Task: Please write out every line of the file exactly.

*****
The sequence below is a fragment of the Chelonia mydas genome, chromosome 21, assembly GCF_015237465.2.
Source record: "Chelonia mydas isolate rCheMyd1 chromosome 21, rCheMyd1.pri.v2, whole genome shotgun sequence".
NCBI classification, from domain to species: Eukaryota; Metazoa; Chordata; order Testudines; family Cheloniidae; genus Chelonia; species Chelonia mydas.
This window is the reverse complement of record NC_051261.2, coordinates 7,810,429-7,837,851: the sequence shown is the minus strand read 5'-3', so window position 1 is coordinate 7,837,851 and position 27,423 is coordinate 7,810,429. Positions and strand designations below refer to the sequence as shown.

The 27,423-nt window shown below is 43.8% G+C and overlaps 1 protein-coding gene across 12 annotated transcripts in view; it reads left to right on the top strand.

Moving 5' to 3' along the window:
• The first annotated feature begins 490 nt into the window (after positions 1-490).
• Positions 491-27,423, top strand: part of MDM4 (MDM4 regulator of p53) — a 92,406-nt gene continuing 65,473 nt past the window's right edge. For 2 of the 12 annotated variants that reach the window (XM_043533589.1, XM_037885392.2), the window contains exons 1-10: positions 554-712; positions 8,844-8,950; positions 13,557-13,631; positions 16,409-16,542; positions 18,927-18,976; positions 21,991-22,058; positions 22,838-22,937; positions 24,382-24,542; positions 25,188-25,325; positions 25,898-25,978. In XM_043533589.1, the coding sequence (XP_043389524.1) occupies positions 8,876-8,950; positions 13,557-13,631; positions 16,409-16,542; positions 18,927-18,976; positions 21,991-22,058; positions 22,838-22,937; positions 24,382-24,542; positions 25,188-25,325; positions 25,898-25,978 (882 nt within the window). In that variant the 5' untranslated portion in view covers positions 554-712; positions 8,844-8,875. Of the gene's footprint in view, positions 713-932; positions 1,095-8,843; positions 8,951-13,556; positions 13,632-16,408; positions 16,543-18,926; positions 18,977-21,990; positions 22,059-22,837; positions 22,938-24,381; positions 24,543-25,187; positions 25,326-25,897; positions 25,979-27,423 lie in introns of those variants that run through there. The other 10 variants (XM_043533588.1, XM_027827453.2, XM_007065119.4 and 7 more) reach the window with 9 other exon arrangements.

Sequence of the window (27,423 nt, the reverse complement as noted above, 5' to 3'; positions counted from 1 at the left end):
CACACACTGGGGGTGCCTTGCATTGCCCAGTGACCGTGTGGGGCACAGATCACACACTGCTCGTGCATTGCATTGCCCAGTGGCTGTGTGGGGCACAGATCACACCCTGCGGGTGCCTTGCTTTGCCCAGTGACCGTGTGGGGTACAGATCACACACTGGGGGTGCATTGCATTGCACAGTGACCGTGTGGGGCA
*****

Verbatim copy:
The sequence below is a fragment of the Chelonia mydas genome, chromosome 21, assembly GCF_015237465.2.
Source record: "Chelonia mydas isolate rCheMyd1 chromosome 21, rCheMyd1.pri.v2, whole genome shotgun sequence".
NCBI classification, from domain to species: Eukaryota; Metazoa; Chordata; order Testudines; family Cheloniidae; genus Chelonia; species Chelonia mydas.
This window is the reverse complement of record NC_051261.2, coordinates 7,810,429-7,837,851: the sequence shown is the minus strand read 5'-3', so window position 1 is coordinate 7,837,851 and position 27,423 is coordinate 7,810,429. Positions and strand designations below refer to the sequence as shown.

The 27,423-nt window shown below is 43.8% G+C and overlaps 1 protein-coding gene across 12 annotated transcripts in view; it reads left to right on the top strand.

Moving 5' to 3' along the window:
• The first annotated feature begins 490 nt into the window (after positions 1-490).
• Positions 491-27,423, top strand: part of MDM4 (MDM4 regulator of p53) — a 92,406-nt gene continuing 65,473 nt past the window's right edge. For 2 of the 12 annotated variants that reach the window (XM_043533589.1, XM_037885392.2), the window contains exons 1-10: positions 554-712; positions 8,844-8,950; positions 13,557-13,631; positions 16,409-16,542; positions 18,927-18,976; positions 21,991-22,058; positions 22,838-22,937; positions 24,382-24,542; positions 25,188-25,325; positions 25,898-25,978. In XM_043533589.1, the coding sequence (XP_043389524.1) occupies positions 8,876-8,950; positions 13,557-13,631; positions 16,409-16,542; positions 18,927-18,976; positions 21,991-22,058; positions 22,838-22,937; positions 24,382-24,542; positions 25,188-25,325; positions 25,898-25,978 (882 nt within the window). In that variant the 5' untranslated portion in view covers positions 554-712; positions 8,844-8,875. Of the gene's footprint in view, positions 713-932; positions 1,095-8,843; positions 8,951-13,556; positions 13,632-16,408; positions 16,543-18,926; positions 18,977-21,990; positions 22,059-22,837; positions 22,938-24,381; positions 24,543-25,187; positions 25,326-25,897; positions 25,979-27,423 lie in introns of those variants that run through there. The other 10 variants (XM_043533588.1, XM_027827453.2, XM_007065119.4 and 7 more) reach the window with 9 other exon arrangements.

Sequence of the window (27,423 nt, the reverse complement as noted above, 5' to 3'; positions counted from 1 at the left end):
CACACACTGGGGGTGCCTTGCATTGCCCAGTGACCGTGTGGGGCACAGATCACACACTGCTCGTGCATTGCATTGCCCAGTGGCTGTGTGGGGCACAGATCACACCCTGCGGGTGCCTTGCTTTGCCCAGTGACCGTGTGGGGTACAGATCACACACTGGGGGTGCATTGCATTGCACAGTGACCGTGTGGGGCA